Where Culture Meets Genetics: Exploring Latinas Causal Attributions of Breast and Colon Cancer and Models of Disease Inheritance
Culture can affect the way a person thinks about illness. This can affect how they seek help for illness. It can also affect how they choose a treatment and follow it. This can lead to health disparities among certain groups of people. Breast and colon cancers are the most common cancers for Latinos. Even though they get these cancers at lower rates than other population groups, Latinos are more likely to be diagnosed with these cancers at advanced stages. Researchers want to study what Latina women immigrants believe causes breast and colon cancer and other factors they think play a role in disease. This understanding could lead to better interactions between Latinos and their doctors.
To learn more about what Latina immigrants believe causes breast and colon cancer and other factors they think play a role in disease.
Women ages 18 and older who:
Were born in Latin America
Have never had breast, ovarian, or colon cancer
Participants will be interviewed in person or over the phone. This will take up to an hour.
The interview will be recorded. Participants will answer questions about:
Their family s cancer history
What they think causes breast and colon cancer
What they think plays a role in disease
Research to understand the sources of health disparities has acknowledged that in addition to biomedical risk factors, culture plays an important role in differential health outcomes. Consequently, understanding cultural differences that may influence health behavior is key in working towards reducing these disparities. Causal attributions are a key component of individuals illness perceptions and thus impact health behaviors, which may present as health disparities at a population level. While research has explored non-Hispanic White women s causal attributions of breast cancer, less is known about Latina s beliefs about the causes of breast cancer, and little is known about causal attributions of colon cancer in any population. Understanding Latina s causal attributions of breast and colon cancer may provide insight into the determinants of cancer disparities in this population. Because a subset of both breast and colon cancers result from single gene mutations, which confer an increased risk of developing such cancers, understanding causal attributions in Latina populations is relevant to the field of genetics. This is especially true since Latinas have historically underutilized cancer genetic risk assessment counseling and testing services. As these services become a standard part of general healthcare provision, it will become increasingly important to understand ways in which different cultural groups interact with genetic information. One way this can be done is through investigating culturally informed mental models of disease risk and inheritance. This study seeks to describe causal attributions of breast and colon cancer and to explore mental models of disease inheritance among Latina immigrants . A qualitative exploratory design including interviews comprised of free-listing, ranking, and open-ended questions will be used. Participants will be recruited through the NIH Clinical Research Volunteer Program as well as using other resources within the Office of Participant Recruitment and from among individuals enrolled on other NIH Clinical Center protocols. First, we will describe Latina s causal attributions for these cancers. Next, we will use cultural consensus theory (CCT) to identify and describe common cultural models of causes of these cancers. Finally, we will explore Latina s mental models of disease inheritance using both free-listing and open-ended questions.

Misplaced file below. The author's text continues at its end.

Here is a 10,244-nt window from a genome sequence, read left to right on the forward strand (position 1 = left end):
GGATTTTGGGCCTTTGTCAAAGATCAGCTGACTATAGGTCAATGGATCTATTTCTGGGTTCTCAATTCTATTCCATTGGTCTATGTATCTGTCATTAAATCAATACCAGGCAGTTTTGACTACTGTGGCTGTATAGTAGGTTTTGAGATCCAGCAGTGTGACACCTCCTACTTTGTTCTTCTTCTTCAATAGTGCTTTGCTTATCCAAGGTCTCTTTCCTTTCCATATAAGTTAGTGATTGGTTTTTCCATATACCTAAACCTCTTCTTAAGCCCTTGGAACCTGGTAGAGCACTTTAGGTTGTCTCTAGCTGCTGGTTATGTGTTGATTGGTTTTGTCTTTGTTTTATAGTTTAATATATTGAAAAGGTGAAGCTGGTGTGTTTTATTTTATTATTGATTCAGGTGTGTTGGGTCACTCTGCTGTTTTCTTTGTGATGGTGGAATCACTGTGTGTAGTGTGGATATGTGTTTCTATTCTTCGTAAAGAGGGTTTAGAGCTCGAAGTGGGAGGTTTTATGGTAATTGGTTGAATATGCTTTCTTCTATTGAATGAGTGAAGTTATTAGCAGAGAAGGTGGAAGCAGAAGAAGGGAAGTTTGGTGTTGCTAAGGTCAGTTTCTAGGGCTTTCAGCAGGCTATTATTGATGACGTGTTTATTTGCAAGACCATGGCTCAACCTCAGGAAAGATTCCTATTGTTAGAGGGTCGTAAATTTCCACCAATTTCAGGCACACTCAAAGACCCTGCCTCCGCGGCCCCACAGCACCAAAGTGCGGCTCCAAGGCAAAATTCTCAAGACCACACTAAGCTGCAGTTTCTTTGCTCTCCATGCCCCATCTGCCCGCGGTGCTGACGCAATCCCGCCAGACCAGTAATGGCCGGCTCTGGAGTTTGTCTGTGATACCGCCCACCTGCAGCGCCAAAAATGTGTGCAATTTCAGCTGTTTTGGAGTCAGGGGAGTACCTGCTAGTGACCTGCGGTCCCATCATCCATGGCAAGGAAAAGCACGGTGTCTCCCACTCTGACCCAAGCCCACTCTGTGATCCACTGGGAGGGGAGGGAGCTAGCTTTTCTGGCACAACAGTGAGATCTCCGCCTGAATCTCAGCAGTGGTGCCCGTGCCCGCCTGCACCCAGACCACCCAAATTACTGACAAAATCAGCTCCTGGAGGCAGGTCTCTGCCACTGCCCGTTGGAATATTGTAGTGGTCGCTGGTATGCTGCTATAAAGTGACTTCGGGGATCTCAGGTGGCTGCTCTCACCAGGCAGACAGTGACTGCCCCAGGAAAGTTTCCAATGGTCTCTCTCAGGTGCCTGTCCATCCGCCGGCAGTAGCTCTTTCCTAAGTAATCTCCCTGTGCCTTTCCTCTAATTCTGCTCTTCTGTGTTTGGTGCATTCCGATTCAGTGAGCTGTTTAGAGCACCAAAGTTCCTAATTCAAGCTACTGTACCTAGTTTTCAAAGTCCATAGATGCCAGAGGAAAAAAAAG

Arms and Interventions
Women who speak Spanish as their primary language
Primary Outcome Measures
- mental models of inheritance [baseline]
qualitative descriptions of women's understanding/thoughts about inheritance
- causal attributions of colon cancer [baseline]
participants' free-lists of colon cancer causes
- causal attributions of breast cancer [baseline]
participants' free-lists of breast cancer causes
Are a woman, 18 years of age or older
Have immigrated to the United States from Latin America
Are able to meet in-person in the metro Washington, DC area
Puedes reunir los requisitos si:
Eres mujer y tienes 18 a(SqrRoot) os de edad o m(SqrRoot)(Degree)s
Has emigrado a los Estados Unidos desde Latinoam(SqrRoot)(Copyright)rica
Hablas el espa(SqrRoot) ol con fluidez
Puedes asistir en persona en la zona metropolitana de Washington, DC
-NIH medical and research staff
Contacts and Locations
|National Human Genome Research Institute (NHGRI)
Sponsors and Collaborators
- National Human Genome Research Institute (NHGRI)
- Principal Investigator: Lori Erby, Ph.D., National Human Genome Research Institute (NHGRI)
Study Documents (Full-Text)None provided.